OSA Archivum, Arany János utca 32. 1051 Budapest


Surveillance Photo

surveillanceBudapest and Prague through the Eyes of the State Security Services

The exhibition is based on photographs covertly taken by the former Czechoslovak and Hungarian communist security services, of people under surveillance in the streets of Prague and Budapest. They provide a unique insight into contemporary techniques of covert investigation, and the everyday practices of oppression and intimidation. The Hungarian photos are being made available to the wider public for the first time.

Galeria Centralis, OSA Archivum
1051 Budapest, Arany János utca 32.

The exhibit runs from 20 September until October 30, 2011.
Admission free

Partners: Historical Archives of Hungarian State Security Services, Budapest
Institute for the Study of Totalitarian Regimes, Prague
Czech Center, Budapest

More Information


Other documents of the Hungarian state security services at OSA can be found here.


Voices of Freedom

rfeRadio Free Europe/Radio Liberty in the Cold War

Exhibition on the history of the Munich-based American radio station.

Radio Free Europe/ Radio Liberty (RFE/RL) broadcast for over four decades targeting the Eastern Bloc states. On the occasion of the 60th anniversary of launching the first programs, Galeria Centralis will open an exhibition on July 14, 2011 on the history of the radio from its American beginnings to Munich based broadcasting and to its moving to Prague in 1994.

Helena Bambasová, Ambassador of the Czech Republic in Hungary will open the program; introductory speech by György Varga, one time Budapest correspondent of RFE/RL Czech service; the exhibition will be opened by Jan Kalous Deputy Director of the Institute for the Study of Totalitarian Regimes based in Prague.

RFE/RL played an important role in cold war conflicts. Unlike traditional press outlets, radio waves easily went through the Iron Curtain and spread the “free word.” At that time, the Radio played a similar role in fighting authoritarian regimes as the internet does today, which consequently put RFE/RL in the crosshairs of communist secret services. As a matter of fact, part of the radio building was ruined in a bombing attack in 1981. The “Voice of Freedom” was multilingual: Czechoslovakian, Polish, Bulgarian, Romanian and Hungarian exiles spoke in their native languages and their words were broadcast to target countries.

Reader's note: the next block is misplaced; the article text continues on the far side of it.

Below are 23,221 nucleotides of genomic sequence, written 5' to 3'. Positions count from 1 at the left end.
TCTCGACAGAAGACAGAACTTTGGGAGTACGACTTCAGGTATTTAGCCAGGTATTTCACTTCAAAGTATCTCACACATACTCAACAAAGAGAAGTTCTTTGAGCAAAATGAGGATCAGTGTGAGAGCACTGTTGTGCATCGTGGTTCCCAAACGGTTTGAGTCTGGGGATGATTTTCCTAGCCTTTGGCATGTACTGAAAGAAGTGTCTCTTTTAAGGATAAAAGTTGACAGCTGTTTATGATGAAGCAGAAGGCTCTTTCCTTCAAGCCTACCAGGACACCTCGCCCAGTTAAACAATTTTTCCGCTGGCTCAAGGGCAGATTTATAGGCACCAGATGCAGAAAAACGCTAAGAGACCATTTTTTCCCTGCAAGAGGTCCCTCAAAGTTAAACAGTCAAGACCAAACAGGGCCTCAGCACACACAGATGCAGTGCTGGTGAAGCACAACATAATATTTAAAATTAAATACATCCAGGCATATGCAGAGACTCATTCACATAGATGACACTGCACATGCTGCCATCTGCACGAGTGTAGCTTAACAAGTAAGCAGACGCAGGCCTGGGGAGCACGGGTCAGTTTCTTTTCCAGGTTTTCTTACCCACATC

The exhibition presents the country sections as well as the influence of the broadcasts on the social and political events of the cold war era, such as the 1956 Hungarian revolution and the 1989 Czechoslovakian Velvet Revolution.

Organizers: OSA Archivum at the Central European University, repository of the documents of the RFE/RL Research Institute; the Czech Centers in Munich and Budapest, institutes of the Czech Ministry of Foreign Affairs, which have been representing the Czech Republic in the South German region and Hungary for 11 years; the Institute for the Study of Totalitarian Regimes based in Prague, the research center of the Czech recent past and manager of the Czechoslovakian state security archives; Eastern European Studies are a priority, international and interdisciplinary MA course run jointly by the Ludwig-Maximilian University in Munich and the Regensburg University; Collegium Carolinum, a Czech research center with a focus on contemporary Eastern European history.

The original German language version of the exhibition opened June 29, 2011 in Munich. The current English and Hungarian language exhibition will travel from Budapest to New York, and then on to Ljubljana and other cities.

Address: Budapest 1051 Nádor u. 11

The exhibition runs from July 14 to August 24, 2011.



Döbbent felháborodással – ám meglepetés nélkül – értesültünk arról, hogy az állam tulajdonában és irányítása alatt működő rádióknál és televízióknál zajló tisztogatásnak áldozatául estek azok az újságírók is, akik egyre nehezebb körülmények között próbáltak a közelmúlt történetéről értelmes, tisztességes és tudományosan megalapozott információt közvetíteni. Az állami médiumokban folyó, többnyire politikai érdekekeket szolgáló történelemhamisítás közepette, – aminek egyik jellemző terméke az MTV-ben vetített, Koltay Gábor rendezte Horthy-film – néhány magára, és a tényeken alapuló történelmi igazságra adó újságíró igyekezett a tényszerűség és a kiegyensúlyozott józanság hangját megőrizni. Külön köszönettel tartozunk Bánhidi Emesének, Bödő Anitának, Erdős Gábornak, Fekete Norbertnek, Galambos Péternek, Győri Lászlónak, Márkus Katának, Mészáros Antóniának, Pais Juditnak, Rózsa Péternek, Sándor Erzsinek, Szénási Sándornak, Várkonyi Benedeknek és Winkler Nórának, akik az elmúlt években együttműködtek az OSA Archívummal a történelmi és nemzeti önismeretet segítő programok bemutatásában. Értetlenül állunk a tény előtt, hogy az eddig kultúremberként ismert Rockenbauer Zoltán nevét adta az állami médiumokban folyó politikai indíttatású tisztogatásokhoz.

Az OSA Archívum munkatársainak nevében

Rév István igazgató


Night of Museums

muzeumokejszakaja2011OSA Archivum – Night of Museums, June 24, 2011


Exhibition in Galeria Centralis, from 4pm to 12:55 am

IN 1910-1930s

Variophone, theremin terpsitone, rhythmicon, emiriton, ekvodin, graphical sound – just to mention a few of the amazing innovations of the beginning of the 20th century in Soviet Russia, a country and time turbulent with revolutions, wars and totalitarian dictatorship.

While the history of Russian post-revolutionary avant-garde art and music is fairly well documented, the inventions and discoveries, names and fates of researchers of sound, creators of musical machines and noise orchestras, founders of new musical technologies have been largely forgotten except, perhaps, Leon Theremin, inventor of the first electronic musical instrument, the theremin.

This community of creators, however, was inherently incompatible with the totalitarian state. By the late 1930s it became effectively written out of histories, wiped out from text books.
Many of their ideas and inventions, considered as utopian at that time, were decades later rein­vented abroad. We still use them today not knowing their origin.